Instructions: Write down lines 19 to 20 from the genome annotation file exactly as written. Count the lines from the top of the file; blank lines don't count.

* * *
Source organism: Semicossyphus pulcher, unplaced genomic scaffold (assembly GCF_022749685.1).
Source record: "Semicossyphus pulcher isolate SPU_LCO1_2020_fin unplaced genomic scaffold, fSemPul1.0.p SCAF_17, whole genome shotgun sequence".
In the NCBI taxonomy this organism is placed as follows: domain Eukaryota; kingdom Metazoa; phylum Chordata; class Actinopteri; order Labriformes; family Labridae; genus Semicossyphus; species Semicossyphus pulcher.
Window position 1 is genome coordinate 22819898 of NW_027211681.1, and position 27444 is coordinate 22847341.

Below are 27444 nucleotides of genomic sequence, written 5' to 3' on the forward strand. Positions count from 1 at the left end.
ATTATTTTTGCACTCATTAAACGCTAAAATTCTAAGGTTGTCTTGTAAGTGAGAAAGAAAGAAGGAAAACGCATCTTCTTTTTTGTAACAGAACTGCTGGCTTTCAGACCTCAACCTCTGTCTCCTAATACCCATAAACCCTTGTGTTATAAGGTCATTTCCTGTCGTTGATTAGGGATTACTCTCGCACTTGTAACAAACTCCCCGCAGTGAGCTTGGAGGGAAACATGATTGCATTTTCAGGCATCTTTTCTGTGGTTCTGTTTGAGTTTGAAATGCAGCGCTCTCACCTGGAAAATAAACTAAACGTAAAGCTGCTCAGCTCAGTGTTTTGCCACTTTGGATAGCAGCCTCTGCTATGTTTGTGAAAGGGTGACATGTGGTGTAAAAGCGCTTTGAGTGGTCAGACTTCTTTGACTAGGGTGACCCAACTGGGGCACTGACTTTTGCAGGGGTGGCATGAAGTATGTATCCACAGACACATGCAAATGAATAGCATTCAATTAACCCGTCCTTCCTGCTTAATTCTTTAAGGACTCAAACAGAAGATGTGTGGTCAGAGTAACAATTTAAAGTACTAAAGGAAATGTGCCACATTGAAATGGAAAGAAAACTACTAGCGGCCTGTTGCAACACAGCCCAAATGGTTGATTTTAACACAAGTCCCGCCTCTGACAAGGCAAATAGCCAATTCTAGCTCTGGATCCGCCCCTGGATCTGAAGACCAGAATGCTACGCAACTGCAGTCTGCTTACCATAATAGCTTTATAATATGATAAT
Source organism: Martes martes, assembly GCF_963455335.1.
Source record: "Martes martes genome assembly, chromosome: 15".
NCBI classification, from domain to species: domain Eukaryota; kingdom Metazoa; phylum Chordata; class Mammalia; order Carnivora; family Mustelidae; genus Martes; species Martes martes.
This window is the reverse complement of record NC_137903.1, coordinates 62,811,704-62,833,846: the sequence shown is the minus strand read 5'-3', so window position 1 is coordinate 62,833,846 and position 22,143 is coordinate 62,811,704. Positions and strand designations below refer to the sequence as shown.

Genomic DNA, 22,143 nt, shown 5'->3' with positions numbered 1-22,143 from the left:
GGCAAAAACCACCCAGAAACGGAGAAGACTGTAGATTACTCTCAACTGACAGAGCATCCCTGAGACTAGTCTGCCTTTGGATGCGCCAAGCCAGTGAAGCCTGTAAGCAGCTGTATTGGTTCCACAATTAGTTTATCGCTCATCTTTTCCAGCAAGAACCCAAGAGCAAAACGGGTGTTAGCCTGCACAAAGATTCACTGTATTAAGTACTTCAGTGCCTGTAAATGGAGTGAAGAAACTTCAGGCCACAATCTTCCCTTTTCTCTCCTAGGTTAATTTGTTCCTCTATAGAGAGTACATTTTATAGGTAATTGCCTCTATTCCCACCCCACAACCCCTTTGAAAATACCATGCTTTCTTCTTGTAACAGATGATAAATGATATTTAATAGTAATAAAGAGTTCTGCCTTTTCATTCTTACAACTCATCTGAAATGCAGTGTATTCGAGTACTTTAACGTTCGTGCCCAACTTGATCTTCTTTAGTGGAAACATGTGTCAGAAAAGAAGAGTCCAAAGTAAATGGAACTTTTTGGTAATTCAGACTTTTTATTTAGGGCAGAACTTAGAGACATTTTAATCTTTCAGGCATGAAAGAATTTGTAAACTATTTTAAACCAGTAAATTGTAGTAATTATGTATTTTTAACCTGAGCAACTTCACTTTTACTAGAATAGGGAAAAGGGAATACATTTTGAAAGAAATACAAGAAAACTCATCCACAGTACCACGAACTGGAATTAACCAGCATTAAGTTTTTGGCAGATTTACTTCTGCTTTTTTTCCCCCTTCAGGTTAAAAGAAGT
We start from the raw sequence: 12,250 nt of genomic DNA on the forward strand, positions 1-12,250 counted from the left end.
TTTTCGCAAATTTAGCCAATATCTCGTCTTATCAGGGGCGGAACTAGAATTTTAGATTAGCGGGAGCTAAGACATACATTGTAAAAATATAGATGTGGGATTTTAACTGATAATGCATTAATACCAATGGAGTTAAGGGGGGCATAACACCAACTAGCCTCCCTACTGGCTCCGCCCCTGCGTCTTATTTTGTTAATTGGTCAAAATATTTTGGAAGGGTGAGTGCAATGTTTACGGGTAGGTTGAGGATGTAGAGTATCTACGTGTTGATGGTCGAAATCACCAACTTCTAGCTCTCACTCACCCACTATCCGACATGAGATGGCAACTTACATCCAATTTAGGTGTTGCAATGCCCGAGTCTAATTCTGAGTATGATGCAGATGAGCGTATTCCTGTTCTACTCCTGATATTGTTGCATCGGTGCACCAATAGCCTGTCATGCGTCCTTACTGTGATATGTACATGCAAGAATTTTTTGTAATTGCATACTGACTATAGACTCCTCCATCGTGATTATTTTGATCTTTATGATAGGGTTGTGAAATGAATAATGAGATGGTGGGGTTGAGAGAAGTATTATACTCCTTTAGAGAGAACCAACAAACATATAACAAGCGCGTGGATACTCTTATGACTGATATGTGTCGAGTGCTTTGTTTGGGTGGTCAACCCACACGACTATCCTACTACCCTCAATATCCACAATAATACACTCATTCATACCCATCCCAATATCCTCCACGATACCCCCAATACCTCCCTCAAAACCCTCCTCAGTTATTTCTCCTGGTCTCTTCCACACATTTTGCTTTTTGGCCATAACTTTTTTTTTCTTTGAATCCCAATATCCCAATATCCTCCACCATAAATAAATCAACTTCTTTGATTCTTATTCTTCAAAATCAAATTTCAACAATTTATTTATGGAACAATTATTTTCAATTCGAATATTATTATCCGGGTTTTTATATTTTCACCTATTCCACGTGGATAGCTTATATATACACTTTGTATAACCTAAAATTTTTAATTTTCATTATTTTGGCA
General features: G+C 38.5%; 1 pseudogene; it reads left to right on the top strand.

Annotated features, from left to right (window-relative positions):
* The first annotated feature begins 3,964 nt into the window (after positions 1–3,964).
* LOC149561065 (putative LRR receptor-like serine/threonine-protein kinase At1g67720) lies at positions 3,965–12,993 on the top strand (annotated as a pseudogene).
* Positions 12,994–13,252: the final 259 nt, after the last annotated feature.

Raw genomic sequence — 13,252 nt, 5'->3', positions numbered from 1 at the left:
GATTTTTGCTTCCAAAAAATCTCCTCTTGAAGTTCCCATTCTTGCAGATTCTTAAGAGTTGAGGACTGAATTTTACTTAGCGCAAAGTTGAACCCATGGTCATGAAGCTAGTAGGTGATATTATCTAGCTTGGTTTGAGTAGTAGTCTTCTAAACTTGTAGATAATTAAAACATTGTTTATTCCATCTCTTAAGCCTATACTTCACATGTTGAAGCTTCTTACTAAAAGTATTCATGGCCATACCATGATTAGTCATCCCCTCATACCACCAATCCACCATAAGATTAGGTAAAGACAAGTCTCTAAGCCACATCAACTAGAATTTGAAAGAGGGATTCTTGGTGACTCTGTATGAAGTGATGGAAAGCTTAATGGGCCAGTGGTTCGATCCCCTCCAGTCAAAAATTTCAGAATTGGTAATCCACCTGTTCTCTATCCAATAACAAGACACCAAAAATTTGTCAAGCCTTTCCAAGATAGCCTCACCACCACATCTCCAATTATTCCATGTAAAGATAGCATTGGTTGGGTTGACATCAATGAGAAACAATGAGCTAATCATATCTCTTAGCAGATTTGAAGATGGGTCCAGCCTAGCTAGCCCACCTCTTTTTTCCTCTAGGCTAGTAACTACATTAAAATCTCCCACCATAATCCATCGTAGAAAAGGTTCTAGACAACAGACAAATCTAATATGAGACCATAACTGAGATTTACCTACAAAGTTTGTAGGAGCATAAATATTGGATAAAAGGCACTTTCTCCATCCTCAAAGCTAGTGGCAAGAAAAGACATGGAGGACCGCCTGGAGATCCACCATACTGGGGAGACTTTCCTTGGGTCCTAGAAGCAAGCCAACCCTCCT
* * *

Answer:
* Positions 12,994–13,252: the final 259 nt, after the last annotated feature.

Raw genomic sequence — 13,252 nt, 5'->3', positions numbered from 1 at the left: